Homeland Security Watch

News and analysis of critical issues in homeland security

December 24, 2005

NYT’s Q&A with Steve Flynn of CFR

Filed under: Infrastructure Protection — by Christian Beckner on December 24, 2005

The New York Times has an interesting question and answer interview with Steve Flynn of the Council on Foreign relations posted on its site today.

His reaction to the NSA story:

There’s no question, in my view, that dealing with al-Qaeda and the ongoing terrorist threat requires a different level of and different kinds of authority than existed before 9/11. But as a core principle, if you’re going to raise the authority of the government to a new level, then you have to raise the bar on accountability. Unfortunately, what we seem to have today is a constant rising of government’s level of authority with a diminishing level of accountability. The result of that, in the long run, will be a backlash by the public and a loss of support for important measures, particularly as the time between terrorist incidents expands.

I think that’s exactly right.

And a good definition of resilience, and what it means to build it into critical infrastructures and key assets:

In my view we need to inventory the things in our society that are both critical and currently vulnerable and quickly work to make them more resilient. Resilience can take one of three forms. One way is to harden things such as putting Jersey barriers around important buildings to keep truck bombs from getting too close. Another is redundancy. For instance, the distribution system of our electric gird would be more resilient if we have an inventory of spare electrical transformers so if one is targeted, it can be replaced quickly and power can be readily restored. Have spares would make transformers a less attractive terrorist target. The third form is to make your response capabilities as good as possible. For instance, the Trans-Alaska oil pipeline really doesn’t lend itself to hardening or redunancy. But quick response to a repair an accidental or intentional breach in the pipeline could be an effective deterrent. An emphasis on one or more elements of resiliency would depend on both balancing the potential consequences of a successful terrorist attack and the costs associated with each of the resiliency options.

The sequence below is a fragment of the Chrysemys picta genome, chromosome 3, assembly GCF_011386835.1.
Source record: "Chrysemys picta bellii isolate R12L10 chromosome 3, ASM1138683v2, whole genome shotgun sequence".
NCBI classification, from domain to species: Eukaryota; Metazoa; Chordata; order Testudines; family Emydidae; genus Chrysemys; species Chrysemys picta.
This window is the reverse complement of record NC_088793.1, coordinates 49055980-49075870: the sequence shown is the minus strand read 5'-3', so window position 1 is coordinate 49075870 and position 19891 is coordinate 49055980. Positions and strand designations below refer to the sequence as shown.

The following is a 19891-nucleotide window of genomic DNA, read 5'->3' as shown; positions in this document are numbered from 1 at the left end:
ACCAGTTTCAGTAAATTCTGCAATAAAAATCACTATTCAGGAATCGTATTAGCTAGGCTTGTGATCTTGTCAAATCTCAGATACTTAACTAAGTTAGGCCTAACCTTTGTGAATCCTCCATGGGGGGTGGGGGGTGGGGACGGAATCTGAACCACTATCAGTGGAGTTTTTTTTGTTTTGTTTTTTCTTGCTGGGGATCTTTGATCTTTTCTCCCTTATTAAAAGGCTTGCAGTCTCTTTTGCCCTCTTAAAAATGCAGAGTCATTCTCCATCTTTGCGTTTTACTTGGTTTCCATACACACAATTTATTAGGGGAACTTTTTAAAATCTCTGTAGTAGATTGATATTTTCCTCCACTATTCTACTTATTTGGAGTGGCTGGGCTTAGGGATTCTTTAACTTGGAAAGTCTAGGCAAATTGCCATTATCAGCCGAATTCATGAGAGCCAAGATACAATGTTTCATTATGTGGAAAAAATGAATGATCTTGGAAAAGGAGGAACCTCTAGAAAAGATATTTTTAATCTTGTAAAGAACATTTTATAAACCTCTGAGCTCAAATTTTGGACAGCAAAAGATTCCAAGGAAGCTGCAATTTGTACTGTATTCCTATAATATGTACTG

For more on the topic of resilience, I highly recommend MIT professor Yossi Sheffi’s new book entitled The Resilient Enterprise.

The Q&A also includes insightful comments on aviation security and cargo security. Read the whole interview.

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